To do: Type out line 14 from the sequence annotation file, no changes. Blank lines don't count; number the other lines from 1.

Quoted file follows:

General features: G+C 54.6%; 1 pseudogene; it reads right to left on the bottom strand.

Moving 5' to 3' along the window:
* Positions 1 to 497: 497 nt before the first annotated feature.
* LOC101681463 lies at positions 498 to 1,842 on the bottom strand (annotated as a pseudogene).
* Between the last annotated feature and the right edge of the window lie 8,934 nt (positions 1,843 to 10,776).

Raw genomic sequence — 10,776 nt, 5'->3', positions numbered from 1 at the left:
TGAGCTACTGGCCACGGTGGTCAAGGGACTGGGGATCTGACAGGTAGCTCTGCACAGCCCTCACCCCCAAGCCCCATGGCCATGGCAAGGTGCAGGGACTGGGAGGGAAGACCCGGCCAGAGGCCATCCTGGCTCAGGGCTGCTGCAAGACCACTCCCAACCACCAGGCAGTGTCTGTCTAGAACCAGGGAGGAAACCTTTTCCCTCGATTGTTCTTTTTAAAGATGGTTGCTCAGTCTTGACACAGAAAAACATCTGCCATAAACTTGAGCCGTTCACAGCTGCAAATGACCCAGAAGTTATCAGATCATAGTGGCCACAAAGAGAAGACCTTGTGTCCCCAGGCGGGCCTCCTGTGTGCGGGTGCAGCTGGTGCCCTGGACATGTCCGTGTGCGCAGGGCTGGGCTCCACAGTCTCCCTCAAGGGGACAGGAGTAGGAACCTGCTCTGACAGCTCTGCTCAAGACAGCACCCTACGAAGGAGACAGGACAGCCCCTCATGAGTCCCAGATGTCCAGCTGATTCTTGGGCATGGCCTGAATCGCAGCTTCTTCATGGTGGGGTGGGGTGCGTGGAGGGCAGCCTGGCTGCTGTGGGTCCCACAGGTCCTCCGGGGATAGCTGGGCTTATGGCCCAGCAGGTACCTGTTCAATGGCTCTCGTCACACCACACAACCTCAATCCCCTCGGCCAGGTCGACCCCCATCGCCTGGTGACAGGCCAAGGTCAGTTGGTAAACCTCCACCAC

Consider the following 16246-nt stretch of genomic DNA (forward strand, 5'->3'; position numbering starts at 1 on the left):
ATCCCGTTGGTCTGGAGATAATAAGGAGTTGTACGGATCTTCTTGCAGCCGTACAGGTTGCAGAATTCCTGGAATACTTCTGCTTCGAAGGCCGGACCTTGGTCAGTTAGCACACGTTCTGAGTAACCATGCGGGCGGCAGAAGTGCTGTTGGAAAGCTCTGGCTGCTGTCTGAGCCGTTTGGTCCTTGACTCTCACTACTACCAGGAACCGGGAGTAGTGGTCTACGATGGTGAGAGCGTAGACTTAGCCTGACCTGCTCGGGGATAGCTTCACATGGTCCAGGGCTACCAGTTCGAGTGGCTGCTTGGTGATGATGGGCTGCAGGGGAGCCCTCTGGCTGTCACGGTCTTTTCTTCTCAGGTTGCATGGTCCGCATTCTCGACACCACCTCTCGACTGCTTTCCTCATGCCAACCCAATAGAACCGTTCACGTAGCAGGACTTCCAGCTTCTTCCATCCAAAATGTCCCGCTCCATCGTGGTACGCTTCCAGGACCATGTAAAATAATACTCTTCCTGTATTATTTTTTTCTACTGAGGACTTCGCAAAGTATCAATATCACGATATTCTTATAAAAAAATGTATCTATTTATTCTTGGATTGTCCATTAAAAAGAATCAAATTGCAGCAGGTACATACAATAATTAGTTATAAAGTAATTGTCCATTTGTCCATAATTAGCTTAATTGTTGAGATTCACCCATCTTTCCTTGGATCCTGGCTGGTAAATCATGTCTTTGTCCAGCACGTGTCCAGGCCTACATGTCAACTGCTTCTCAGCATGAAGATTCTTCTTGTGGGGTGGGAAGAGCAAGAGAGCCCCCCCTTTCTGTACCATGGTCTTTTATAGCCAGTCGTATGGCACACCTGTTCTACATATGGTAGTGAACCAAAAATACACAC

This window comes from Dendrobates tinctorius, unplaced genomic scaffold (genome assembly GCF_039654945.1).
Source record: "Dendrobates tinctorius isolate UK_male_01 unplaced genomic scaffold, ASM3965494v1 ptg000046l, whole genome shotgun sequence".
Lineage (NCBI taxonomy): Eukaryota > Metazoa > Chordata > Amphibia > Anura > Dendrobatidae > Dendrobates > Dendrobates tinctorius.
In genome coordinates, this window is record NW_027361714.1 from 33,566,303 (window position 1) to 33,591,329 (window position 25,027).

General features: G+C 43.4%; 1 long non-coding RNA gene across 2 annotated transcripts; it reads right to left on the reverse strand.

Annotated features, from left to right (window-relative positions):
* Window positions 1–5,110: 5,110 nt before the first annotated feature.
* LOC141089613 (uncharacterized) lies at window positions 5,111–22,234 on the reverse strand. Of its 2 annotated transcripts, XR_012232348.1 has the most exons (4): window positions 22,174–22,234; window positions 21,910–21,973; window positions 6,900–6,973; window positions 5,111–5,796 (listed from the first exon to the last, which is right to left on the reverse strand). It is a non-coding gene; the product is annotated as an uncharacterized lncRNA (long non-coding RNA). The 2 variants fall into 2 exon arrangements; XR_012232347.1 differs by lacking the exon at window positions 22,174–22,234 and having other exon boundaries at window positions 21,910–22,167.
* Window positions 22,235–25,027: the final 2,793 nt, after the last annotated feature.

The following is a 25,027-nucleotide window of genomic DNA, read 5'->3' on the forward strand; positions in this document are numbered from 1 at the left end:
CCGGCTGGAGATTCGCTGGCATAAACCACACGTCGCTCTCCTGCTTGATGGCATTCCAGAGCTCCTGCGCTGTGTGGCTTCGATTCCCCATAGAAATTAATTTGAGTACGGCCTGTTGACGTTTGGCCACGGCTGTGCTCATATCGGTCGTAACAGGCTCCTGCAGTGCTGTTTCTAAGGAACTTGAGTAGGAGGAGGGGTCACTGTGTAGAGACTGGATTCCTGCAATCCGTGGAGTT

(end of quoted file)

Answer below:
General features: G+C 43.4%; 1 long non-coding RNA gene across 2 annotated transcripts; it reads right to left on the reverse strand.